From the beginning, John recalled, Terese and he always worked “from the people out,” his arms gesturing in a wide embrace. This meant relying on living stores of pygmy knowledge, who partnered with the Harts to map the biodiversity of the Ituri forest, in particular its okapi and duikers, in the mid-1980s. “We didn’t do anything solo; pygmies were integrated from the word go.” This melding of interests—living local knowledge with scientific hypotheses, data collection, and evidence—buried the classic image of “western field biologists watching and working on their own,” he reflected.
This human-centric, bottom-up approach has informed nearly 40 years of research and practice. Throughout the war and since, it has proven an effective operating model, able to deliver results in the face of weak national conservation institutions, intense poaching by armed groups, many of whom use the parks as a rear base, civilians seeking refuge in the parks, and increasing government implication in the giant resource grab at the core of Congo’s dysfunction. Replicating the model in similar ‘fragile states’ and ‘conflict countries’, labels that have applied to Congo for the last 15 years, is another possibility. There are nearly twenty such states in the sub-Saharan region, all witnessing a steady erosion of their parks and wildlife.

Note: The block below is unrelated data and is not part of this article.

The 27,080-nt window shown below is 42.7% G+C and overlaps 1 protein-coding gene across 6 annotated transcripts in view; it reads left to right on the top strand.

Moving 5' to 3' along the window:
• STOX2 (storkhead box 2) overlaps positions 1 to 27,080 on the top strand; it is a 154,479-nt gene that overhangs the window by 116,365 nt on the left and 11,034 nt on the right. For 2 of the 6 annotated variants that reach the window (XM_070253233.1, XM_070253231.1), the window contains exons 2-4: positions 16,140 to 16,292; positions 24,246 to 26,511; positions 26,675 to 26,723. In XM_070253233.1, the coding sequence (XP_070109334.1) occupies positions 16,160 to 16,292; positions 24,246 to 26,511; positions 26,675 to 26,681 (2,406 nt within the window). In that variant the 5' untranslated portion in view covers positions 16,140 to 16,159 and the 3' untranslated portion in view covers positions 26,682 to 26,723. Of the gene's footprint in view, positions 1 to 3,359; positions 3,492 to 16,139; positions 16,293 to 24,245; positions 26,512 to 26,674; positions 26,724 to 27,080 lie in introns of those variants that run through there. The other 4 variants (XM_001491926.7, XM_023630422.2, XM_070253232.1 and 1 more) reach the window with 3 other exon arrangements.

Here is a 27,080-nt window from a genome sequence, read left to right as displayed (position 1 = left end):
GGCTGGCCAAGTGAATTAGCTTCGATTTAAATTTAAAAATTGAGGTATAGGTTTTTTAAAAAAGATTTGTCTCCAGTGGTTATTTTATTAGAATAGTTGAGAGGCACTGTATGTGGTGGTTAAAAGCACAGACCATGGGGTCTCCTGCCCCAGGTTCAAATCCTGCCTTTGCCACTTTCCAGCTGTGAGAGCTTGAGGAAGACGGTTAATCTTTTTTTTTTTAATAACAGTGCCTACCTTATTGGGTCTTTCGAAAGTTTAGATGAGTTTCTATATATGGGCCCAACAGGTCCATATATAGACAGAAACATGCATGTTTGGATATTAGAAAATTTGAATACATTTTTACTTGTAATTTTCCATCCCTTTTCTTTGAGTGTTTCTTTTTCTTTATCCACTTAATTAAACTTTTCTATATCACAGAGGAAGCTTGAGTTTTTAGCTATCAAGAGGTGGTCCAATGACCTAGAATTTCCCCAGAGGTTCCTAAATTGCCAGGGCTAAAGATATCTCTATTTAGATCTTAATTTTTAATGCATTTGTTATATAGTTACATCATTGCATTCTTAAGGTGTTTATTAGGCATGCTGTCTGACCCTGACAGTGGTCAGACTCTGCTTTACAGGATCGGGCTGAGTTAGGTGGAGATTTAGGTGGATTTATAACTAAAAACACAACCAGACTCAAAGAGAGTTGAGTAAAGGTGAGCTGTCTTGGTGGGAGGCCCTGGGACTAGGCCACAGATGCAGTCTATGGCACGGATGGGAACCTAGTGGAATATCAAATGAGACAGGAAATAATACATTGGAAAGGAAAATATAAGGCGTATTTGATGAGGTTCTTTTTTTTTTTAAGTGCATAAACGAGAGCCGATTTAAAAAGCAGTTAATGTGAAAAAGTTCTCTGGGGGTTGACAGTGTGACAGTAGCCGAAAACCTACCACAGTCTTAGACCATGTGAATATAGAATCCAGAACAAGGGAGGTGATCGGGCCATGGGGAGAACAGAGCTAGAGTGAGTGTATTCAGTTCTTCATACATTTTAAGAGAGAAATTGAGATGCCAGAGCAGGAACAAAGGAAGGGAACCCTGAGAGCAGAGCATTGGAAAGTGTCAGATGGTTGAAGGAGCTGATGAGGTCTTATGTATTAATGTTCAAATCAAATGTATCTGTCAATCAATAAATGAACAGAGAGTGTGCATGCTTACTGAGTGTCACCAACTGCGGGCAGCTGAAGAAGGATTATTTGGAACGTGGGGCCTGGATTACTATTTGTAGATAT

With a Congolese team of 30 to 40 trackers, field guides, dugout captains, cooks and porters, the Harts have been exploring TL2 on foot since 2007. There is no aerial access; Congo’s long war precipitated a violent and definitive return to nature for much of the country’s interior. Bush has reclaimed the colonial-era infrastructure, particularly roads, cutting off rural towns and villages, now islands of subsistence farming with little contact or exchange with the outside world. Produce and small manufactured goods—paracetamol, machetes, children’s clothes and Chinese flip-flops—circulate by bicycle to be sold or traded for local produce, including bushmeat. The near-total isolation of the interior has not spared Congo’s wildlife or its numerous rare and endemic species. The proliferation of armed groups, particularly across the East, means an abundance of small arms and a booming trade in bushmeat, minerals and exotic timber, all exported via Uganda and Rwanda.